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What Should I Do If I Injure Myself After A Slip Or Trip On The Pavement?

Slips and trips while out and about are one of the most common types of personal injury claims, that we at Hodge Jones and Allen handle. They are also the most difficult to succeed in which is why if you have been unfortunate enough to have slipped or tripped in the street you should contact one of our team specialist personal injury lawyers who have years of experience of successfully winning these types of cases.

Slips and trips can result in a whole range of injuries; from sprains to knees, backs and ankles, to those at the more serious end of the scale including fractured limbs, head injury, concussion, deep lacerations and permanent scarring.

In determining who is responsible for your slip or trip a local council will usually be your first port of call. The council have a duty to inspect and maintain footpaths and roads falling within their local authority.

If you can show that the local council was at fault then your claim for compensation will succeeded. There are two hurdles to be navigated successfully and by using a specialist personal injury solicitor this will increase your chances of success.

The ‘first hurdle’ – the defect itself

There are several possible causes of a pavement slip or trip:

  1. Raised paving slabs;
  2. Potholes;
  3. Exposed tree roots;
  4. Damaged or cracked paving slabs; and
  5. Uneven stones;

To overcome this hurdle successfully the defect has to measure more than 25mm or 1 inch above the normal pavement level. If this cannot be proved then the council will have a total defence to the claim.

In some circumstances, the council may stipulate that the defect must to be larger for any intervention by them to rectify it to be required.

Photographic Evidence

Photos showing the height and measurements of the defect are essential to proving your case.

Place a tape measure, ruler or coin next to the area where you tripped and take photographs, then send them to your specialist personal injury solicitor.

In addition to good photographs showing the measurements (they should be clear and up close) a range of photographs of the surrounding area is essential. Local landmarks (shops, houses, street signs) to help identify where the defect is are very important.  This will assist your specialist personal injury solicitor in correctly identifying where the defect is so that they can advise the local council of its exact location. The council will then be able to provide the correct and relevant inspection records.

Your personal injury solicitor will also use this information to contact witnesses who may be able to help determine how long the defect was present prior to the accident.

The photographs should be taken as soon as possible following your slip or trip accident. If it is not possible to take the photographs yourself, please ask a friend or family member to do so. Photographs taken a couple of months after your slip or trip accident may not be helpful to your case as the defect may have changed significantly over time.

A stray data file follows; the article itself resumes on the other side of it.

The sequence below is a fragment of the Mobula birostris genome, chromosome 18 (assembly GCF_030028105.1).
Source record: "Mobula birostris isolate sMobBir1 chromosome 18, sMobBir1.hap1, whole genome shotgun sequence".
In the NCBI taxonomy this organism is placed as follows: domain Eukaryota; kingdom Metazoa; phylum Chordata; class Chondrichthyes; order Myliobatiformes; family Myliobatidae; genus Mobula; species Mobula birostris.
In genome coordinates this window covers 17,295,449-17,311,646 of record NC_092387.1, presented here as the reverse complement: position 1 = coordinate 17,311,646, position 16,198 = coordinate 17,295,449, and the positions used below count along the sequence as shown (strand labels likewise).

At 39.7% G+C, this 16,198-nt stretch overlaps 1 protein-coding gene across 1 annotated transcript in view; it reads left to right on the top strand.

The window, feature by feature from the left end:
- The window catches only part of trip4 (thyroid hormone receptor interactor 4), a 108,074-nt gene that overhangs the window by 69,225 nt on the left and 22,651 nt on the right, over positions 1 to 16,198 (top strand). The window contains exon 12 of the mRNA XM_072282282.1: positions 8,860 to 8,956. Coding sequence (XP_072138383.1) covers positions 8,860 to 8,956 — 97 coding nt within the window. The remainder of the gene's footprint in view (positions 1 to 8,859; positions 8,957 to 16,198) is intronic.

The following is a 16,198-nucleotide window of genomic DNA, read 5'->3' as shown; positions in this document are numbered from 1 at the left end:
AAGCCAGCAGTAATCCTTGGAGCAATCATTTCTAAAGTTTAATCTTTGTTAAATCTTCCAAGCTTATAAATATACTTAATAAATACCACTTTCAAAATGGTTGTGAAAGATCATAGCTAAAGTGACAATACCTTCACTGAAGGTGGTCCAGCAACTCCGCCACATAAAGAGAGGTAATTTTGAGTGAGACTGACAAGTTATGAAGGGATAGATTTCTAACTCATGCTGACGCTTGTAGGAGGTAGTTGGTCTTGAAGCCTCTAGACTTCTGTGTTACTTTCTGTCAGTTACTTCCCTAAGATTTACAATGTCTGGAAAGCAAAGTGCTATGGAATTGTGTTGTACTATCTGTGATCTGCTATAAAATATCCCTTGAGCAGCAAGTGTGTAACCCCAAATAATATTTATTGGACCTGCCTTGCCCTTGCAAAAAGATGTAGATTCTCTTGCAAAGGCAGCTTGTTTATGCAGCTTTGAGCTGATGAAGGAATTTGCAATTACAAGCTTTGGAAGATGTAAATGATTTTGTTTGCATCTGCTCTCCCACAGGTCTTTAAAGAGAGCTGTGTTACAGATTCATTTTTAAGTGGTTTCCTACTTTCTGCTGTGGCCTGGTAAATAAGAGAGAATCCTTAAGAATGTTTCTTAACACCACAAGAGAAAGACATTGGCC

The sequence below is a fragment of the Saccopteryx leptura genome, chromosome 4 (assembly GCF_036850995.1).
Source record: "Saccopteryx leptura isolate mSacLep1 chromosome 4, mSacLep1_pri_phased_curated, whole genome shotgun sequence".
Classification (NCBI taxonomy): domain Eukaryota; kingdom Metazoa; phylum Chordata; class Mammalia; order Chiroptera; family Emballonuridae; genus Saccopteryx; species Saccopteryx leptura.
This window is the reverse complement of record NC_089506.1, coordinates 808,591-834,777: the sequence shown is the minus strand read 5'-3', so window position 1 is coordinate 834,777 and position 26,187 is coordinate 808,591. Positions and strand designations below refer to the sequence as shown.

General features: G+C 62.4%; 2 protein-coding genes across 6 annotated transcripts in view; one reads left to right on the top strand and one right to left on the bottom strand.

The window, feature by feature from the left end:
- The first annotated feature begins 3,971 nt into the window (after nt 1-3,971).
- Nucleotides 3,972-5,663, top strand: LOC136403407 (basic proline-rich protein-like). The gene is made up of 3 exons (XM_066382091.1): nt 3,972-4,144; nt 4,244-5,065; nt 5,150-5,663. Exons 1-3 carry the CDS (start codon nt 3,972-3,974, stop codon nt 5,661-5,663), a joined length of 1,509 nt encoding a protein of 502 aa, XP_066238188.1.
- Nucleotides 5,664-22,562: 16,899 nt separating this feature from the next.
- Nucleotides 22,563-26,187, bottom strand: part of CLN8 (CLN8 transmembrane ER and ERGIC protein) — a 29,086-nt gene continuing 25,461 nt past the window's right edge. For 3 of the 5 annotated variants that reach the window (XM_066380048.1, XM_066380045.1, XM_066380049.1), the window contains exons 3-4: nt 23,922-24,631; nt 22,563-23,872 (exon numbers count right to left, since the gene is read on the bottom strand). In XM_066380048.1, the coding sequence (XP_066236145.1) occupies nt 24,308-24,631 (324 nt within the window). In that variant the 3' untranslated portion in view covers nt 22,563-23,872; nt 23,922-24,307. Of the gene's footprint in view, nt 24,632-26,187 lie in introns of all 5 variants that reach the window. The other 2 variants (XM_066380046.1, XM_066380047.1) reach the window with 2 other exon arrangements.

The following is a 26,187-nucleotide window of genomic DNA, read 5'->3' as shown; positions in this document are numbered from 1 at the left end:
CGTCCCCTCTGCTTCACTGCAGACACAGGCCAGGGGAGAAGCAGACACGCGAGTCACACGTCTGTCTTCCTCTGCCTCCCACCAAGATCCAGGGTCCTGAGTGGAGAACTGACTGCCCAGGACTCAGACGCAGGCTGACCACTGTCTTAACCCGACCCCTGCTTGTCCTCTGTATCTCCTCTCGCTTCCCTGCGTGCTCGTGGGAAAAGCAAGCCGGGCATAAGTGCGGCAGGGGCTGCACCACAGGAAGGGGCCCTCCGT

The ‘second hurdle’ – inspection records

If the council can prove they carried out regular inspections, they may have a good defence to your case.

Depending on how busy the area where the slip or trip accident happened, the inspections should take place monthly (for high streets) or annually (for residential areas).

As your specialist personal injury solicitors we will insist that the council provide us with a copy of their inspection records for the area where the slip or trip accident happened for the previous 12 months.

Often the records indicate that the council did not have an adequate inspection system in place and in those circumstances your claim will be successful.

The council will avoid liability if their records show that they had an adequate system of inspection and during their last inspection (before your accident) the defect was either (1) not present or (2) did not pose a risk to pedestrians at the time.

In the case of Mills v Barnsley, the Judge held that those bringing slip and trip accident claims cannot expect ‘a bowling green’. This means the Council are not obligated to provide a defect free pavement as this would be too onerous.

However, they are required to regularly inspect and action defects over 25mm / 1 inch that pose a threat to road users.


Although slip and trip cases can be difficult to win it is essential that you are able to provide your solicitor with good photographic evidence at the beginning of your claim. Without sufficient photographic evidence, a case may not clear the first hurdle.

With our team of Specialist Personal Injury Solicitors you can be assured that you will receive the support and guidance you need during your compensation claim to ensure a win. Call us now on 0330 822 3451 or request a call back.